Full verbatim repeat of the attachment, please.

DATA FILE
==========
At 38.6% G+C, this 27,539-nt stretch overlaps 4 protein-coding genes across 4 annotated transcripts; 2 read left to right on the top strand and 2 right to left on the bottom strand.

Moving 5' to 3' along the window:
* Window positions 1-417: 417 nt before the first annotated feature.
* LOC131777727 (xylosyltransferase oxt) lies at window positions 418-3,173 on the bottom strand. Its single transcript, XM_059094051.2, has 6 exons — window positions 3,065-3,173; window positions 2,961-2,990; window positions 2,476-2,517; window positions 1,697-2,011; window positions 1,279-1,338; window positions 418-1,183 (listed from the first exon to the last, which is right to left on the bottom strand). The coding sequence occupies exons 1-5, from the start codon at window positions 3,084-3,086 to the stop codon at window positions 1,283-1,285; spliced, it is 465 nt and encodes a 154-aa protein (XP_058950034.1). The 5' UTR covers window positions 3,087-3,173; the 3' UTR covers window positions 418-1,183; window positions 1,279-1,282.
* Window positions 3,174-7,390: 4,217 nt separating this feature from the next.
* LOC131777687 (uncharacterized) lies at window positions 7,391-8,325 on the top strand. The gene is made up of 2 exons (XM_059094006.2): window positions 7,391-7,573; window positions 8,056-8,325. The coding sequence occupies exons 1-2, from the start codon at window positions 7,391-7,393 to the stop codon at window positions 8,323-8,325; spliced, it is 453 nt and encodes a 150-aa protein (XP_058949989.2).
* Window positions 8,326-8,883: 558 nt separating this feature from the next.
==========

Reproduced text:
At 38.6% G+C, this 27,539-nt stretch overlaps 4 protein-coding genes across 4 annotated transcripts; 2 read left to right on the top strand and 2 right to left on the bottom strand.

Moving 5' to 3' along the window:
* Window positions 1-417: 417 nt before the first annotated feature.
* LOC131777727 (xylosyltransferase oxt) lies at window positions 418-3,173 on the bottom strand. Its single transcript, XM_059094051.2, has 6 exons — window positions 3,065-3,173; window positions 2,961-2,990; window positions 2,476-2,517; window positions 1,697-2,011; window positions 1,279-1,338; window positions 418-1,183 (listed from the first exon to the last, which is right to left on the bottom strand). The coding sequence occupies exons 1-5, from the start codon at window positions 3,084-3,086 to the stop codon at window positions 1,283-1,285; spliced, it is 465 nt and encodes a 154-aa protein (XP_058950034.1). The 5' UTR covers window positions 3,087-3,173; the 3' UTR covers window positions 418-1,183; window positions 1,279-1,282.
* Window positions 3,174-7,390: 4,217 nt separating this feature from the next.
* LOC131777687 (uncharacterized) lies at window positions 7,391-8,325 on the top strand. The gene is made up of 2 exons (XM_059094006.2): window positions 7,391-7,573; window positions 8,056-8,325. The coding sequence occupies exons 1-2, from the start codon at window positions 7,391-7,393 to the stop codon at window positions 8,323-8,325; spliced, it is 453 nt and encodes a 150-aa protein (XP_058949989.2).
* Window positions 8,326-8,883: 558 nt separating this feature from the next.